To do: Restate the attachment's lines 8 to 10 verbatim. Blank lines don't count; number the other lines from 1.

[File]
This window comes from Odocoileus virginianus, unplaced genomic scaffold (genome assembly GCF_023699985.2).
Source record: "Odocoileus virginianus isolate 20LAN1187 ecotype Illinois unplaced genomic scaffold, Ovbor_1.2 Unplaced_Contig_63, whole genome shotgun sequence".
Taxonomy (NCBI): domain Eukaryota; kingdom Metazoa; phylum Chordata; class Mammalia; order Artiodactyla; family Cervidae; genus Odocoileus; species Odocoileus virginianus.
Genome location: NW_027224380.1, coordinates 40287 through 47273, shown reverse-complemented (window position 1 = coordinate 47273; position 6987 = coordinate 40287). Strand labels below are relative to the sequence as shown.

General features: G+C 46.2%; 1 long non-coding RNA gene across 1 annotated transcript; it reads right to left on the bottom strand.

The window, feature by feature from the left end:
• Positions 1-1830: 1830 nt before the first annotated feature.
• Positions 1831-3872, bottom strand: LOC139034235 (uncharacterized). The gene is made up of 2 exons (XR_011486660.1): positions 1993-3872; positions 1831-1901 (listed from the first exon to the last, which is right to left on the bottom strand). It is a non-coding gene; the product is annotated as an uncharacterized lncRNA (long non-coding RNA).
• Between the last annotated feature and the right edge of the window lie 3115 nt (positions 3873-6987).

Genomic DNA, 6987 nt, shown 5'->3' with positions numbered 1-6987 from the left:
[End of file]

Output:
• Positions 1831-3872, bottom strand: LOC139034235 (uncharacterized). The gene is made up of 2 exons (XR_011486660.1): positions 1993-3872; positions 1831-1901 (listed from the first exon to the last, which is right to left on the bottom strand). It is a non-coding gene; the product is annotated as an uncharacterized lncRNA (long non-coding RNA).
• Between the last annotated feature and the right edge of the window lie 3115 nt (positions 3873-6987).

Genomic DNA, 6987 nt, shown 5'->3' with positions numbered 1-6987 from the left: